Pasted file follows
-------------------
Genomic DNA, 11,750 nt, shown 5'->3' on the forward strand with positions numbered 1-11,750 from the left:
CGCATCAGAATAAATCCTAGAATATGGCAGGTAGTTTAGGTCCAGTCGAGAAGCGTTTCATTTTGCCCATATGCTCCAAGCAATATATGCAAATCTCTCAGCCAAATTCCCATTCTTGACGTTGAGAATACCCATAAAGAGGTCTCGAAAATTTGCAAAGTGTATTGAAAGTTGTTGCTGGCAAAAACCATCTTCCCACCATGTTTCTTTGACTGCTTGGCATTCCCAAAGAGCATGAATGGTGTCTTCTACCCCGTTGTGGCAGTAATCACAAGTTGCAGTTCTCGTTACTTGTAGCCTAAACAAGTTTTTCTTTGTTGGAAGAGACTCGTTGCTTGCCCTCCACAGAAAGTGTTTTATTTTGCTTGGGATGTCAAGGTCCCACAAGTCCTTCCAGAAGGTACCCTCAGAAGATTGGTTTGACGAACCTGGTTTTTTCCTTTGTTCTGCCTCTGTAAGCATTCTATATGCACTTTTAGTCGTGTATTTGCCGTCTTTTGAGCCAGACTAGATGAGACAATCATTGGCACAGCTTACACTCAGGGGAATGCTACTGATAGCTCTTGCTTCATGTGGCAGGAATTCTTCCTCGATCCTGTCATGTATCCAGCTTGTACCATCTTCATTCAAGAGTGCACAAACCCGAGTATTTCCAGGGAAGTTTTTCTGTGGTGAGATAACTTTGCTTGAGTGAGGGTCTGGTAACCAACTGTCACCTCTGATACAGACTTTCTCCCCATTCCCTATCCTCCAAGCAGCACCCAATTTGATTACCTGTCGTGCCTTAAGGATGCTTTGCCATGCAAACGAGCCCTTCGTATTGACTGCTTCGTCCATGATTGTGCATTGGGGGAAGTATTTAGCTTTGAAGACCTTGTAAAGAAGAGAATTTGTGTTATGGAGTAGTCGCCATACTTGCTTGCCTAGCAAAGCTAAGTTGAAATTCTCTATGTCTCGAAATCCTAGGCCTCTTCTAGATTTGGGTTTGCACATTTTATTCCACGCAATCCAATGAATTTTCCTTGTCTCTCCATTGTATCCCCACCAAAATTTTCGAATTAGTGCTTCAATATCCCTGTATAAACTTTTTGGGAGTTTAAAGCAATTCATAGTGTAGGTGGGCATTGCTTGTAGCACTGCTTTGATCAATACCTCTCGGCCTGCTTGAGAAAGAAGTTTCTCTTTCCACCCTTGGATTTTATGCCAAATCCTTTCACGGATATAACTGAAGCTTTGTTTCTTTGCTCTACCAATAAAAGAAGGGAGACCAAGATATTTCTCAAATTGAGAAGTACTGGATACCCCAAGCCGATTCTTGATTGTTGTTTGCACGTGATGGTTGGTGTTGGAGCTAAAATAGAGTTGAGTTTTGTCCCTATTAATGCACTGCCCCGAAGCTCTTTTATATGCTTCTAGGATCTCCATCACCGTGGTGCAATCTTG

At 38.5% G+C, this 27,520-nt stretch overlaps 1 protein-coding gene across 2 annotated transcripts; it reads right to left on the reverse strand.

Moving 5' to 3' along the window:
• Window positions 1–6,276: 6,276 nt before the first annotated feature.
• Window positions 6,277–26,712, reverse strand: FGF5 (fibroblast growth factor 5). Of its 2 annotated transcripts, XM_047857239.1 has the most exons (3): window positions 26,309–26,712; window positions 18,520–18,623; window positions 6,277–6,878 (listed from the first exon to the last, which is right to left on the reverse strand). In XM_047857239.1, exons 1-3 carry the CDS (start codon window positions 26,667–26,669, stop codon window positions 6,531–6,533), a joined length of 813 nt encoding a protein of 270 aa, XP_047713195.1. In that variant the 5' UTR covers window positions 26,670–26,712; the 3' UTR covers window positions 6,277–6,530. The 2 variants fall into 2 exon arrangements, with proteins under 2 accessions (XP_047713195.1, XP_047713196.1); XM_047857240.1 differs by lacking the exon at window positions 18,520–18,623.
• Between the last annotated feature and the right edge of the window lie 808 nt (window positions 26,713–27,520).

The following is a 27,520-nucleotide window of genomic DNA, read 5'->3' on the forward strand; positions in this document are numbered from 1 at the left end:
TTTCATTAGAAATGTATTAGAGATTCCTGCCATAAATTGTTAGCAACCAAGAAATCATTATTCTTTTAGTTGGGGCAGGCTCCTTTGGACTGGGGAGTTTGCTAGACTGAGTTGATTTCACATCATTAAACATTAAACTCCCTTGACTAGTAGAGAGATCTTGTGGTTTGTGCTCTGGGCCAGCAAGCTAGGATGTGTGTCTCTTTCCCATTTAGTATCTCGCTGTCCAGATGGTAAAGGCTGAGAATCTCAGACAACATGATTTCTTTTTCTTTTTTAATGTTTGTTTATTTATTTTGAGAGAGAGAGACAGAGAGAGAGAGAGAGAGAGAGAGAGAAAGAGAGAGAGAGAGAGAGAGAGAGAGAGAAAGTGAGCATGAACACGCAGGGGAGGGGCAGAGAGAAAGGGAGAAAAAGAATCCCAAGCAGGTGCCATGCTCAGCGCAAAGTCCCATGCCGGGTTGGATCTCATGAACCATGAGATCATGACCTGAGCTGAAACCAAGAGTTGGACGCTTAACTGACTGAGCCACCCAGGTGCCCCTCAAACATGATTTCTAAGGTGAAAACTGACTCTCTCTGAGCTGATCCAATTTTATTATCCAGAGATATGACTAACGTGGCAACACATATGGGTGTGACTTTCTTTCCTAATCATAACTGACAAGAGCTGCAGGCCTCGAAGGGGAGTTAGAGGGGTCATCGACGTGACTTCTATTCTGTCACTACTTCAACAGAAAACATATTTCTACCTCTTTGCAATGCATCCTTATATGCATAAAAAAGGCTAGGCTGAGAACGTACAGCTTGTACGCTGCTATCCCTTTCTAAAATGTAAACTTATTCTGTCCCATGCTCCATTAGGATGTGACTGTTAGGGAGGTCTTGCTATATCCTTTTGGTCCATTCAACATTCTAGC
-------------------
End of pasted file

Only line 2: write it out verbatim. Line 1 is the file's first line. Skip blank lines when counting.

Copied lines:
CGCATCAGAATAAATCCTAGAATATGGCAGGTAGTTTAGGTCCAGTCGAGAAGCGTTTCATTTTGCCCATATGCTCCAAGCAATATATGCAAATCTCTCAGCCAAATTCCCATTCTTGACGTTGAGAATACCCATAAAGAGGTCTCGAAAATTTGCAAAGTGTATTGAAAGTTGTTGCTGGCAAAAACCATCTTCCCACCATGTTTCTTTGACTGCTTGGCATTCCCAAAGAGCATGAATGGTGTCTTCTACCCCGTTGTGGCAGTAATCACAAGTTGCAGTTCTCGTTACTTGTAGCCTAAACAAGTTTTTCTTTGTTGGAAGAGACTCGTTGCTTGCCCTCCACAGAAAGTGTTTTATTTTGCTTGGGATGTCAAGGTCCCACAAGTCCTTCCAGAAGGTACCCTCAGAAGATTGGTTTGACGAACCTGGTTTTTTCCTTTGTTCTGCCTCTGTAAGCATTCTATATGCACTTTTAGTCGTGTATTTGCCGTCTTTTGAGCCAGACTAGATGAGACAATCATTGGCACAGCTTACACTCAGGGGAATGCTACTGATAGCTCTTGCTTCATGTGGCAGGAATTCTTCCTCGATCCTGTCATGTATCCAGCTTGTACCATCTTCATTCAAGAGTGCACAAACCCGAGTATTTCCAGGGAAGTTTTTCTGTGGTGAGATAACTTTGCTTGAGTGAGGGTCTGGTAACCAACTGTCACCTCTGATACAGACTTTCTCCCCATTCCCTATCCTCCAAGCAGCACCCAATTTGATTACCTGTCGTGCCTTAAGGATGCTTTGCCATGCAAACGAGCCCTTCGTATTGACTGCTTCGTCCATGATTGTGCATTGGGGGAAGTATTTAGCTTTGAAGACCTTGTAAAGAAGAGAATTTGTGTTATGGAGTAGTCGCCATACTTGCTTGCCTAGCAAAGCTAAGTTGAAATTCTCTATGTCTCGAAATCCTAGGCCTCTTCTAGATTTGGGTTTGCACATTTTATTCCACGCAATCCAATGAATTTTCCTTGTCTCTCCATTGTATCCCCACCAAAATTTTCGAATTAGTGCTTCAATATCCCTGTATAAACTTTTTGGGAGTTTAAAGCAATTCATAGTGTAGGTGGGCATTGCTTGTAGCACTGCTTTGATCAATACCTCTCGGCCTGCTTGAGAAAGAAGTTTCTCTTTCCACCCTTGGATTTTATGCCAAATCCTTTCACGGATATAACTGAAGCTTTGTTTCTTTGCTCTACCAATAAAAGAAGGGAGACCAAGATATTTCTCAAATTGAGAAGTACTGGATACCCCAAGCCGATTCTTGATTGTTGTTTGCACGTGATGGTTGGTGTTGGAGCTAAAATAGAGTTGAGTTTTGTCCCTATTAATGCACTGCCCCGAAGCTCTTTTATATGCTTCTAGGATCTCCATCACCGTGGTGCAATCTTG